Lesser-educated Americans were much more likely to have no opinion than to say they believe vaccines do cause autism. The percentage making the causal connection tops out at 12% among Americans with no college education vs 5% of postgraduates.

There was also a partisan split in opinions, with 55% of Democrats saying vaccines do not cause autism, compared with 37% of Republicans, according to Gallup.

The results are based on telephone interviews with a random sample of 1025 adults, aged 18 and older, from all 50 US states and the District of Columbia, with the margin of sampling error of ±4 percentage points.

Dr. Peter Hotez, New York Times Op-Ed 1-9-2020

You Are Unvaccinated and Got Sick. These Are Your Odds.

Comparing the dangerous effects of three diseases with the minimal side effects of their corresponding vaccines.

By Peter J. Hotez
Dr. Hotez, a vaccine scientist and pediatrician at the Baylor College of Medicine, is the author of “Vaccines Did Not Cause Rachel’s Autism.”

Jan. 9, 2020 []

Vaccines prevent diseases, and being unvaccinated carries a risk. Last year, the World Health Organization ranked vaccine hesitancy, a “reluctance or refusal to vaccinate despite the availability of vaccines,” among the top 10 health threats worldwide, alongside Ebola, H.I.V. and drug-resistant infections.

To state it bluntly, being unvaccinated can result in illness or death. Vaccines, in contrast, are extremely unlikely to lead to side effects, even minor ones like fainting.

As vaccination rates have fallen, highly contagious illnesses like measles have resurged globally. For instance, measles is now widespread in several European countries. In Samoa, a Pacific island nation of about 200,000 people, almost 5,700 measles cases have been recorded since September, resulting in at least 83 deaths. Almost all of those who died were young children.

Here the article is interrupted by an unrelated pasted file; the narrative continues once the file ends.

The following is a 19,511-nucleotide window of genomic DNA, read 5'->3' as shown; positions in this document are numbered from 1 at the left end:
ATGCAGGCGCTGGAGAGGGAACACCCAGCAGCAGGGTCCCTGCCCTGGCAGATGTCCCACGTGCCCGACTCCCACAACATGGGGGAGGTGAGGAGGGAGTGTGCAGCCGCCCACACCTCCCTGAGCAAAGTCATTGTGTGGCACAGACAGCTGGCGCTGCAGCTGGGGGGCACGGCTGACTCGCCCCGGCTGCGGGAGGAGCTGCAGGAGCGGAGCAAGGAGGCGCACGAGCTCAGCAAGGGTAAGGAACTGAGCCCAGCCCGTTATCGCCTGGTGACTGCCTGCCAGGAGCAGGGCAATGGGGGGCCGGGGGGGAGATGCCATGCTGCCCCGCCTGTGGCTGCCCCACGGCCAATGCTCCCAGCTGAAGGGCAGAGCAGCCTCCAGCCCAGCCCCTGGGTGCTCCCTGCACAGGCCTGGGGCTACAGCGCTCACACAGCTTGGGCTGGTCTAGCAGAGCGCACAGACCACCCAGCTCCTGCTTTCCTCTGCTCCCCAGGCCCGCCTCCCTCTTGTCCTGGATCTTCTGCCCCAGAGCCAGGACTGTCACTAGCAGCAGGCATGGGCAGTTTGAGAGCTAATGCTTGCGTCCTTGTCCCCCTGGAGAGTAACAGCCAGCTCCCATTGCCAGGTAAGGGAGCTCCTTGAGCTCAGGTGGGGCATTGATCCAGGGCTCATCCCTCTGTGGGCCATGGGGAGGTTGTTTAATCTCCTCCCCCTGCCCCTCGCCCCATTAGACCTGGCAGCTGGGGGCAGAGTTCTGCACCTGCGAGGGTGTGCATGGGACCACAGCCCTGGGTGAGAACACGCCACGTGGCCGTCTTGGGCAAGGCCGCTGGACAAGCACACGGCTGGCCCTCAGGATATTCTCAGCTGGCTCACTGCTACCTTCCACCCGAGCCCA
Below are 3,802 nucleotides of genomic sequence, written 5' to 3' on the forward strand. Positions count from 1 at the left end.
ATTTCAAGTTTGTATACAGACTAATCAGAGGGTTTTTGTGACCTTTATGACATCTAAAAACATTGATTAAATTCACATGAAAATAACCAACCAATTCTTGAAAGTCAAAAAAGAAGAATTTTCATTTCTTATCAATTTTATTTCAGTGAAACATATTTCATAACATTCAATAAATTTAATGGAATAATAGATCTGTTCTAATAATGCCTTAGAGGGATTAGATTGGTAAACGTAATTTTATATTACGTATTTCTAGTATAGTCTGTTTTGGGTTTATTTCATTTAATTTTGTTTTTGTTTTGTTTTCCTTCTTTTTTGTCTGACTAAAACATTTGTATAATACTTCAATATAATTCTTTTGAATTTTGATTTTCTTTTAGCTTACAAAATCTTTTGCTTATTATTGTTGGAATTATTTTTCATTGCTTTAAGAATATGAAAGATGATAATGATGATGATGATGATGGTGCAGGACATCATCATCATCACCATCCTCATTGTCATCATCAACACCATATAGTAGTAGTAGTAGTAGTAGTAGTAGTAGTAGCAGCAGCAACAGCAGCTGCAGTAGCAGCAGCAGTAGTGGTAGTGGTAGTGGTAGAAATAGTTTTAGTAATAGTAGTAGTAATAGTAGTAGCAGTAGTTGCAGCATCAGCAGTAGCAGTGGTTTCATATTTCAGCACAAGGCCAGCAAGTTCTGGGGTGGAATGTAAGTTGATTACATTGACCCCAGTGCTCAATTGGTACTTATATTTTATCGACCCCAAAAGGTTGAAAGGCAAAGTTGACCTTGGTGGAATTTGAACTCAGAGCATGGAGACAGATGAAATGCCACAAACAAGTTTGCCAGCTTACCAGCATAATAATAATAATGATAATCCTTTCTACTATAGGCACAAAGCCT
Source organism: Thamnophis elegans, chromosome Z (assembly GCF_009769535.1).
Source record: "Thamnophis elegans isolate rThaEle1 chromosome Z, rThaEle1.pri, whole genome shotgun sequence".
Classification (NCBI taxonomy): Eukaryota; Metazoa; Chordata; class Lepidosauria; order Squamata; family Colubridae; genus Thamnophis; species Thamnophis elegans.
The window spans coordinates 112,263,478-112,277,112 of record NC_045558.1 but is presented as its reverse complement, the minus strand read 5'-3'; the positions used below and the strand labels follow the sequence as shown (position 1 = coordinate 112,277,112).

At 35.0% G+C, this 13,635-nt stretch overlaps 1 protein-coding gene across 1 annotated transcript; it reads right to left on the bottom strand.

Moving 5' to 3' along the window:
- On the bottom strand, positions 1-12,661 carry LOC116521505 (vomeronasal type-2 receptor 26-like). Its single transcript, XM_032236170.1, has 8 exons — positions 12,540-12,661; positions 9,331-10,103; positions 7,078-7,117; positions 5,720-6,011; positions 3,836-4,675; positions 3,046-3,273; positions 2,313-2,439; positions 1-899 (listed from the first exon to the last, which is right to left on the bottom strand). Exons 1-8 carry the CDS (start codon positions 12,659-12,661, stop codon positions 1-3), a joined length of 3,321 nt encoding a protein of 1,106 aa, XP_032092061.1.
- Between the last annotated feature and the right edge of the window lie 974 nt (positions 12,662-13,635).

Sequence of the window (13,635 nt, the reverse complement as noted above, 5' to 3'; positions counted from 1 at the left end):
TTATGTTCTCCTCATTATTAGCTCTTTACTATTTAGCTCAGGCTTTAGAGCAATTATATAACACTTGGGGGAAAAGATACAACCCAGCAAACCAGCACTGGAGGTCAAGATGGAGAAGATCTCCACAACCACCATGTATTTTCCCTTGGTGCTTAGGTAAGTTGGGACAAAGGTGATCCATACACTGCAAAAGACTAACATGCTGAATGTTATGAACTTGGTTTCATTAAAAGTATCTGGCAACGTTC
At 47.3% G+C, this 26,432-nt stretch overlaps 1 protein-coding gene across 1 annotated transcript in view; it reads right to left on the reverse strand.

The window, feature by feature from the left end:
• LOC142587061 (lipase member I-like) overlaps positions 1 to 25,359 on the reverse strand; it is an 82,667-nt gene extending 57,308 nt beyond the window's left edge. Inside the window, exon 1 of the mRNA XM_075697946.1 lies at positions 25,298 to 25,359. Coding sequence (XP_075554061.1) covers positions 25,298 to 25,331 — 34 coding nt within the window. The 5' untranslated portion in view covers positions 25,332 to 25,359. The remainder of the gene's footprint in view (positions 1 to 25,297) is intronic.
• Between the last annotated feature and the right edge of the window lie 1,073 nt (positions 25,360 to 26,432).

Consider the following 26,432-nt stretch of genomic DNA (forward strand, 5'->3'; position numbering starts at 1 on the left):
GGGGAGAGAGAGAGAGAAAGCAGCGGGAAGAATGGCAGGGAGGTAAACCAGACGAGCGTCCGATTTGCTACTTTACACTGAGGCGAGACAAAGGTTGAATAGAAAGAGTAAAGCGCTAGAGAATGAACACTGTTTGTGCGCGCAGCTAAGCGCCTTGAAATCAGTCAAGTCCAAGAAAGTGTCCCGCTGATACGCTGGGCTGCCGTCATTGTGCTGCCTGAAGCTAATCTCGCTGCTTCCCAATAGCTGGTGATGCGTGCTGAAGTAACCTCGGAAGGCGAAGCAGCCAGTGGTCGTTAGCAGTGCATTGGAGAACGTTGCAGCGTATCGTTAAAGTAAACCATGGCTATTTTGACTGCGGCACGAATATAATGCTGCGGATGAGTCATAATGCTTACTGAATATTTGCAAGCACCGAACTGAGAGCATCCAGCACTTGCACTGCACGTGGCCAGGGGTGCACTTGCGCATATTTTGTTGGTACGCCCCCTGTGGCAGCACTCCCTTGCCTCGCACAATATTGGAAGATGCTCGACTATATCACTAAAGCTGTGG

These deaths did not have to happen. In the United States, vaccine hesitancy is contributing to three public health threats: the return of measles, deaths from influenza and needless future cases of cervical cancer.

Some legislators and religious leaders question the safety of vaccines, despite scientific evidence to the contrary. In New Jersey, an effort in December to pass a bill that would end religious exemptions and require students enrolled in any school or college, public or private, in the state to be vaccinated failed to get enough votes; supporters say they will try again in the next few days to pass the bill.

Often, skeptics do not appreciate the vastly greater dangers of the diseases that vaccines prevent.

We accumulated and evaluated data from leading medical journals, the most recent edition of the reference work Plotkin’s Vaccines and the Centers for Disease Control and Prevention to compare the risks of becoming ill with measles, flu or cervical cancer to the minute chances of experiencing side effects from their corresponding vaccines.

Here is what your odds look like.

Measles Risks: Pneumonia, Infection, Death

The United States eliminated measles in 2000, but in 2019 the number of cases increased greatly, largely because of public resistance to receiving the measles-mumps-rubella vaccine.

When the disease was imported from abroad and spread across the country, unvaccinated children (and some adults) got sick. Outbreaks were concentrated in New York, Michigan, Oregon, Texas, California, Illinois, Georgia, New Jersey, Pennsylvania and Washington. In some or all of these communities there was a rise in vaccine exemptions.

In reality, the risks of side effects from a measles-mumps-rubella vaccination are vanishingly small, especially compared to the devastating effects of measles.